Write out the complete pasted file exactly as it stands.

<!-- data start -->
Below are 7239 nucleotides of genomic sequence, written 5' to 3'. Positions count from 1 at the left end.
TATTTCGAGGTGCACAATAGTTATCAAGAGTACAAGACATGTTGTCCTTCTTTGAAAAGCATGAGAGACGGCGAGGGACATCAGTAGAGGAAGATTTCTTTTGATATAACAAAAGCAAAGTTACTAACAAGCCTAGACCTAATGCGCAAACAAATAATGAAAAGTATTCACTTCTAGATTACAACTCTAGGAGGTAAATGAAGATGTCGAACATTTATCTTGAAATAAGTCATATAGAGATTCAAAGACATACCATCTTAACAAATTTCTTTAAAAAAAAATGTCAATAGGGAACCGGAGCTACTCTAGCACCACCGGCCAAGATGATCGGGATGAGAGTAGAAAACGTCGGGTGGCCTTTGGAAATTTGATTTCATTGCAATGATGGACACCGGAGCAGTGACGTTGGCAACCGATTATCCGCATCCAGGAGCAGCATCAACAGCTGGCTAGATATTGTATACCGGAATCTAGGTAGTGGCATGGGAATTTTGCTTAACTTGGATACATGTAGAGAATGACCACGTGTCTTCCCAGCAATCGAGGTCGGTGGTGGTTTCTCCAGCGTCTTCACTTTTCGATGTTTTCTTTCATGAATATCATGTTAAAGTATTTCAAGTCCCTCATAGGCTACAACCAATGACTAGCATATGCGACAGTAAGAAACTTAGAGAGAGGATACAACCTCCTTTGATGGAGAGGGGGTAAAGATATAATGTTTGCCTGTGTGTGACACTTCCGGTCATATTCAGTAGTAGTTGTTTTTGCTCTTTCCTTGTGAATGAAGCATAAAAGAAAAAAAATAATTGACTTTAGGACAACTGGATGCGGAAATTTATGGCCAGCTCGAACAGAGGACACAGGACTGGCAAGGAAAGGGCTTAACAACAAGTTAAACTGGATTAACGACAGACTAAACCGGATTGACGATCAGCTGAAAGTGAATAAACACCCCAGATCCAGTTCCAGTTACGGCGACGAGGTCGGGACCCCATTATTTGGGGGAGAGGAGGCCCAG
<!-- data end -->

Below are 7239 nucleotides of genomic sequence, written 5' to 3'. Positions count from 1 at the left end.
TATTTCGAGGTGCACAATAGTTATCAAGAGTACAAGACATGTTGTCCTTCTTTGAAAAGCATGAGAGACGGCGAGGGACATCAGTAGAGGAAGATTTCTTTTGATATAACAAAAGCAAAGTTACTAACAAGCCTAGACCTAATGCGCAAACAAATAATGAAAAGTATTCACTTCTAGATTACAACTCTAGGAGGTAAATGAAGATGTCGAACATTTATCTTGAAATAAGTCATATAGAGATTCAAAGACATACCATCTTAACAAATTTCTTTAAAAAAAAATGTCAATAGGGAACCGGAGCTACTCTAGCACCACCGGCCAAGATGATCGGGATGAGAGTAGAAAACGTCGGGTGGCCTTTGGAAATTTGATTTCATTGCAATGATGGACACCGGAGCAGTGACGTTGGCAACCGATTATCCGCATCCAGGAGCAGCATCAACAGCTGGCTAGATATTGTATACCGGAATCTAGGTAGTGGCATGGGAATTTTGCTTAACTTGGATACATGTAGAGAATGACCACGTGTCTTCCCAGCAATCGAGGTCGGTGGTGGTTTCTCCAGCGTCTTCACTTTTCGATGTTTTCTTTCATGAATATCATGTTAAAGTATTTCAAGTCCCTCATAGGCTACAACCAATGACTAGCATATGCGACAGTAAGAAACTTAGAGAGAGGATACAACCTCCTTTGATGGAGAGGGGGTAAAGATATAATGTTTGCCTGTGTGTGACACTTCCGGTCATATTCAGTAGTAGTTGTTTTTGCTCTTTCCTTGTGAATGAAGCATAAAAGAAAAAAAATAATTGACTTTAGGACAACTGGATGCGGAAATTTATGGCCAGCTCGAACAGAGGACACAGGACTGGCAAGGAAAGGGCTTAACAACAAGTTAAACTGGATTAACGACAGACTAAACCGGATTGACGATCAGCTGAAAGTGAATAAACACCCCAGATCCAGTTCCAGTTACGGCGACGAGGTCGGGACCCCATTATTTGGGGGAGAGGAGGCCCAG